Wayne Martin on judgment [Book Review]

Philosophical Studies 137 (1):109 - 119 (2008)

Hans Sluga
University of California, Berkeley
Wayne Martin’s Theories of Judgment marks a significant advance in the philosophical analysis of judgment. He understands that the domain of judgment is so large that it allows only a selective treatment. We can expand Martin’s insight by acknowledging that this domain is, in fact, hypercomplex and therefore unsurveyable in Wittgenstein’s sense. Martin’s treatment of judgments can, however, be extended in a number of directions. Of particular importance is it to understand the linguistic aspect of theoretical judgments, the challenges to the synthetic conception of judgment constituted not only by existential, but also by impersonal and negative judgments, and the exploration of the links between the notions of judgment and truth.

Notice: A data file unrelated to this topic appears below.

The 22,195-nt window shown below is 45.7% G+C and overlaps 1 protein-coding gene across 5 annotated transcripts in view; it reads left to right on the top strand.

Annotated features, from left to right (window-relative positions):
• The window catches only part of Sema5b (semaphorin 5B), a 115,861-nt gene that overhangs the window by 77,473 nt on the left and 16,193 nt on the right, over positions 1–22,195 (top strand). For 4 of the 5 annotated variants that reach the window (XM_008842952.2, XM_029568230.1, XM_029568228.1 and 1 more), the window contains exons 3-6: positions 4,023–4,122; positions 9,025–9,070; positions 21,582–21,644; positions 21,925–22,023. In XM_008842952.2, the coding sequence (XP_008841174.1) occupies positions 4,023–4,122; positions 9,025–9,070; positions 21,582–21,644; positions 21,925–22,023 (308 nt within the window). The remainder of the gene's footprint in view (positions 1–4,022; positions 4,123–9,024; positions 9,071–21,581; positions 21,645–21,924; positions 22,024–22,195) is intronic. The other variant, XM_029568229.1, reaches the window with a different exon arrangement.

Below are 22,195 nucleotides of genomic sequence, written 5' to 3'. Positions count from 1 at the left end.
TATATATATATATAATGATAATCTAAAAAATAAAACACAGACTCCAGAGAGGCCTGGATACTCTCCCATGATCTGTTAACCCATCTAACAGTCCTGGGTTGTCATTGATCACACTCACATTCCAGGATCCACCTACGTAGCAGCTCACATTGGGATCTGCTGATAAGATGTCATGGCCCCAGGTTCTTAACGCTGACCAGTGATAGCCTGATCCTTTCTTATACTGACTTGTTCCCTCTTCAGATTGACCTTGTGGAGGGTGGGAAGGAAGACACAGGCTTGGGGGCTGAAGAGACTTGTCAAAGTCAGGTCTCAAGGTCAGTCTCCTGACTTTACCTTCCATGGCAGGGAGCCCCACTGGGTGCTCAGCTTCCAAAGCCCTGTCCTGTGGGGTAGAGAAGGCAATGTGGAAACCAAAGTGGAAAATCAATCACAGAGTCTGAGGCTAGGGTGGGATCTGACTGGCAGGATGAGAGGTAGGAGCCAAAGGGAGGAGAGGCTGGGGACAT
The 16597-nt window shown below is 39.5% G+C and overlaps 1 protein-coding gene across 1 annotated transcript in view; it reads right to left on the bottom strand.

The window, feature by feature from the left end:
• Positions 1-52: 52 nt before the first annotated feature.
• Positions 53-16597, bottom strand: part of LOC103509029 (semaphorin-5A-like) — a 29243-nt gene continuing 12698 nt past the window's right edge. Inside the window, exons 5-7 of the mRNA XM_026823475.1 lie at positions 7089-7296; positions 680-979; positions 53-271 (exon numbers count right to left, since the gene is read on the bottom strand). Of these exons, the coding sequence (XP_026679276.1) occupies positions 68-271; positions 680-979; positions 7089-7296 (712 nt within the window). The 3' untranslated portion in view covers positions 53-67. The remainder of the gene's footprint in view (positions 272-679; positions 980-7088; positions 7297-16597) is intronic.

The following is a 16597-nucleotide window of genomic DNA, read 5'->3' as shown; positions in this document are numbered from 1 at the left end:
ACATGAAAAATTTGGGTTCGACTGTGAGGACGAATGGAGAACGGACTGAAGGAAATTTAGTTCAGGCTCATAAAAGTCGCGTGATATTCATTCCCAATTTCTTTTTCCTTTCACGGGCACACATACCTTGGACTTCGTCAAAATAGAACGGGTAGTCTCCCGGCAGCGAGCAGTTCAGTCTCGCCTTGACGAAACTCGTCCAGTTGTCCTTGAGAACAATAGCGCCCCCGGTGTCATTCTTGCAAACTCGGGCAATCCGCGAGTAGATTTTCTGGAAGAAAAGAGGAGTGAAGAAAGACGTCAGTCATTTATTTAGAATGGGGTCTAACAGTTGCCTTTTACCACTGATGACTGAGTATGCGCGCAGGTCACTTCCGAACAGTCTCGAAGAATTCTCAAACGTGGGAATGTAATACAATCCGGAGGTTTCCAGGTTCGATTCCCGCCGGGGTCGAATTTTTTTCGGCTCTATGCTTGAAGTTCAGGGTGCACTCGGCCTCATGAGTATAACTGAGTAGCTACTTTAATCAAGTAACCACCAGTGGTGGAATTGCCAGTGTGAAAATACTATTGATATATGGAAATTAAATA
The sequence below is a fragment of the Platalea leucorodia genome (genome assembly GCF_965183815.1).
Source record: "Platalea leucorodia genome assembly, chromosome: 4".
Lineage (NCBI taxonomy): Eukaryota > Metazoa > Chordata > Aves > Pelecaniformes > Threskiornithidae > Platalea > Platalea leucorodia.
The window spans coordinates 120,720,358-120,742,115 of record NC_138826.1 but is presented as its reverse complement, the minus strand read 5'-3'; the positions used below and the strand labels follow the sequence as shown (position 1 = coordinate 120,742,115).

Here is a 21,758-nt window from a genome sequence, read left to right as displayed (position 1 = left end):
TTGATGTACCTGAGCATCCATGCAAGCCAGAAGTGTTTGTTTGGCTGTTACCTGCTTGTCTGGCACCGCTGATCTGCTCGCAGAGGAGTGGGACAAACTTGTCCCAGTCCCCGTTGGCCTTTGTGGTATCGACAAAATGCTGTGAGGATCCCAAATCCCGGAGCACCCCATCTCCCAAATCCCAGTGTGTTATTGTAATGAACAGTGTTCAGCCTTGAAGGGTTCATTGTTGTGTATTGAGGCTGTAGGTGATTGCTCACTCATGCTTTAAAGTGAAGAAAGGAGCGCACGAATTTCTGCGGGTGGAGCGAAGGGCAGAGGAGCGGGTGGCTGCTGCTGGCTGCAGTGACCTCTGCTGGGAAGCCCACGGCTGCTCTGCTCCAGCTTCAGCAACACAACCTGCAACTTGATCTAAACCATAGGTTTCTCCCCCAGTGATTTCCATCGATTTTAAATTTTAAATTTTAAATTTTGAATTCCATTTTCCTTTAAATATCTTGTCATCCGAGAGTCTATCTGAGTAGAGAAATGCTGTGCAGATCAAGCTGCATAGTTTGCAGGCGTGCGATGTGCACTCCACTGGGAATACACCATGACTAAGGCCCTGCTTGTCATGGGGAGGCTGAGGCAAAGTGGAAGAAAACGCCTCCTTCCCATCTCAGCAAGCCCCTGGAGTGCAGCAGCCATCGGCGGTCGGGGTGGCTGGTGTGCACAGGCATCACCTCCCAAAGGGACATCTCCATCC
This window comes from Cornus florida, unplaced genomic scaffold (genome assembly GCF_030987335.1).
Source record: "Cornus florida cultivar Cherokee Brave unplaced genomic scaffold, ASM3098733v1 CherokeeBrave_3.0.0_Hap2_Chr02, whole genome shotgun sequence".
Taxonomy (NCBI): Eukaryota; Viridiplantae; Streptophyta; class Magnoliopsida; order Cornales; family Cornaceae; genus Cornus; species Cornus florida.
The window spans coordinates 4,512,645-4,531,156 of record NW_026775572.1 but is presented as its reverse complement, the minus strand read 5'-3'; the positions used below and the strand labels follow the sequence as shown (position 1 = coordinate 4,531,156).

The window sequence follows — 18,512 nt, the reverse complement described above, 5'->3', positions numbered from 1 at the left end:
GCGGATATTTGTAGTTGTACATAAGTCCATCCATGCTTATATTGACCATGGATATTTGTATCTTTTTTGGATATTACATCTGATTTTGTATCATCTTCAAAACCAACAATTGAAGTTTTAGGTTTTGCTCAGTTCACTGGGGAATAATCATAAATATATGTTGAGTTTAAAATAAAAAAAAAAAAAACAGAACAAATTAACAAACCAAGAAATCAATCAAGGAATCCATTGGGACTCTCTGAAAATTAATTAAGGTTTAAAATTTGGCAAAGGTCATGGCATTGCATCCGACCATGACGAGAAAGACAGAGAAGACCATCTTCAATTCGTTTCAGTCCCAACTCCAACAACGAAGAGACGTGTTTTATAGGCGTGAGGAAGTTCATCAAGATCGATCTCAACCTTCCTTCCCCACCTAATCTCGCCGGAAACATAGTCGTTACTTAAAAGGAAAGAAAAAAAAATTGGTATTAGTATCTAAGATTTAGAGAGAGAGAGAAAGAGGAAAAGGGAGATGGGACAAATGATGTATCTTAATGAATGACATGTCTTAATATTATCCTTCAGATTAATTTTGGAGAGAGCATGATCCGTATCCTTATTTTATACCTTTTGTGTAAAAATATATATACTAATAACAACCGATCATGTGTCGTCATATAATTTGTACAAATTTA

Keywords Wayne Martin  Judgment  Hypercomplexity  Unsurveyability  The synthetic theory of judgment  Existential judgments  Impersonal judgments  Negative judgments  Language  Truth
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Reprint years 2008
DOI 10.1007/s11098-007-9174-0
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References found in this work BETA

Philosophical Investigations.Ludwig Josef Johann Wittgenstein - 1953 - New York, NY, USA: Wiley-Blackwell.
Nachgelassene Schriften.R. H. Stoothoff - 1971 - Philosophical Quarterly 21 (82):77.
Nachgelassene Schriften.Gotlob Frege - 1970 - Synthese 21 (3):488-493.

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Citations of this work BETA

Judgement and the Epistemic Foundation of Logic.Maria van der Schaar (ed.) - 2012 - Dordrecht, Netherland: Springer.

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